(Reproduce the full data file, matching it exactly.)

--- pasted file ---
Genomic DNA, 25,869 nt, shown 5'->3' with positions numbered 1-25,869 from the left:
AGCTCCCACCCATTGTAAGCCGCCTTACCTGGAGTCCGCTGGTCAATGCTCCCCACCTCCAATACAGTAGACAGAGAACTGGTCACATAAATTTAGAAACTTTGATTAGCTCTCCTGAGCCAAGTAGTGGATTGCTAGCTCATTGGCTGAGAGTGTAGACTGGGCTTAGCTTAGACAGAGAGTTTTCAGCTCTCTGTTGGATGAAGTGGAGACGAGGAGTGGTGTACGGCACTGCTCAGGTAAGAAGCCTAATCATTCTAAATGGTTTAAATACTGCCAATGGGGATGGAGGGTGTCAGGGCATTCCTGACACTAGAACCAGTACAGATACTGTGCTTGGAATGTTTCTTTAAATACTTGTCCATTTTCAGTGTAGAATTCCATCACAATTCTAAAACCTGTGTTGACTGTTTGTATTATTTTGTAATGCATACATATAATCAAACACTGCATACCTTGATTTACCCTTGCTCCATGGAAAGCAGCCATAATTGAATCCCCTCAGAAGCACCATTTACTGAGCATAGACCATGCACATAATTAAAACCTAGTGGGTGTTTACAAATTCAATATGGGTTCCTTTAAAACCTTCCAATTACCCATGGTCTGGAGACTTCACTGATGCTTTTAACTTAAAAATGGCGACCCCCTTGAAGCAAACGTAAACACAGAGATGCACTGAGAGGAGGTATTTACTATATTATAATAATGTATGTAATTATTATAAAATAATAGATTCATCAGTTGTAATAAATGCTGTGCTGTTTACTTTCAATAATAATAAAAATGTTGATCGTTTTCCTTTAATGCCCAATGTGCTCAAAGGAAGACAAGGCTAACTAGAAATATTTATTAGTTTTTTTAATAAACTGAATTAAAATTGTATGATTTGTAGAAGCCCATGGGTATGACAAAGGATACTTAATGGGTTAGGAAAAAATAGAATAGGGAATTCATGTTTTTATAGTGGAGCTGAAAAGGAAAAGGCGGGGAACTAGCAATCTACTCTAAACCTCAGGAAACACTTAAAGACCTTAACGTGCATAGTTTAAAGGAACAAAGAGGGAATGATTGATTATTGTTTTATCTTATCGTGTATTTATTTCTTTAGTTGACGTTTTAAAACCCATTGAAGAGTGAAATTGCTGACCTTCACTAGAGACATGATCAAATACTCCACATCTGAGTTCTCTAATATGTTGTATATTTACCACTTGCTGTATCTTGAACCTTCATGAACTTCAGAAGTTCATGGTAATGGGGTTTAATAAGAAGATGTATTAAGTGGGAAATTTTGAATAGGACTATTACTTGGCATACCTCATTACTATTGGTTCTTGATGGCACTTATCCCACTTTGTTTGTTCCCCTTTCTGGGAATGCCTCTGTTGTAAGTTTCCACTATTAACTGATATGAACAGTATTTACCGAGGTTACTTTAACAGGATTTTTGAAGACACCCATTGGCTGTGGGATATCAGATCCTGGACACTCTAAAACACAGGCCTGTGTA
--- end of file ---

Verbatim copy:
Genomic DNA, 25,869 nt, shown 5'->3' with positions numbered 1-25,869 from the left:
AGCTCCCACCCATTGTAAGCCGCCTTACCTGGAGTCCGCTGGTCAATGCTCCCCACCTCCAATACAGTAGACAGAGAACTGGTCACATAAATTTAGAAACTTTGATTAGCTCTCCTGAGCCAAGTAGTGGATTGCTAGCTCATTGGCTGAGAGTGTAGACTGGGCTTAGCTTAGACAGAGAGTTTTCAGCTCTCTGTTGGATGAAGTGGAGACGAGGAGTGGTGTACGGCACTGCTCAGGTAAGAAGCCTAATCATTCTAAATGGTTTAAATACTGCCAATGGGGATGGAGGGTGTCAGGGCATTCCTGACACTAGAACCAGTACAGATACTGTGCTTGGAATGTTTCTTTAAATACTTGTCCATTTTCAGTGTAGAATTCCATCACAATTCTAAAACCTGTGTTGACTGTTTGTATTATTTTGTAATGCATACATATAATCAAACACTGCATACCTTGATTTACCCTTGCTCCATGGAAAGCAGCCATAATTGAATCCCCTCAGAAGCACCATTTACTGAGCATAGACCATGCACATAATTAAAACCTAGTGGGTGTTTACAAATTCAATATGGGTTCCTTTAAAACCTTCCAATTACCCATGGTCTGGAGACTTCACTGATGCTTTTAACTTAAAAATGGCGACCCCCTTGAAGCAAACGTAAACACAGAGATGCACTGAGAGGAGGTATTTACTATATTATAATAATGTATGTAATTATTATAAAATAATAGATTCATCAGTTGTAATAAATGCTGTGCTGTTTACTTTCAATAATAATAAAAATGTTGATCGTTTTCCTTTAATGCCCAATGTGCTCAAAGGAAGACAAGGCTAACTAGAAATATTTATTAGTTTTTTTAATAAACTGAATTAAAATTGTATGATTTGTAGAAGCCCATGGGTATGACAAAGGATACTTAATGGGTTAGGAAAAAATAGAATAGGGAATTCATGTTTTTATAGTGGAGCTGAAAAGGAAAAGGCGGGGAACTAGCAATCTACTCTAAACCTCAGGAAACACTTAAAGACCTTAACGTGCATAGTTTAAAGGAACAAAGAGGGAATGATTGATTATTGTTTTATCTTATCGTGTATTTATTTCTTTAGTTGACGTTTTAAAACCCATTGAAGAGTGAAATTGCTGACCTTCACTAGAGACATGATCAAATACTCCACATCTGAGTTCTCTAATATGTTGTATATTTACCACTTGCTGTATCTTGAACCTTCATGAACTTCAGAAGTTCATGGTAATGGGGTTTAATAAGAAGATGTATTAAGTGGGAAATTTTGAATAGGACTATTACTTGGCATACCTCATTACTATTGGTTCTTGATGGCACTTATCCCACTTTGTTTGTTCCCCTTTCTGGGAATGCCTCTGTTGTAAGTTTCCACTATTAACTGATATGAACAGTATTTACCGAGGTTACTTTAACAGGATTTTTGAAGACACCCATTGGCTGTGGGATATCAGATCCTGGACACTCTAAAACACAGGCCTGTGTA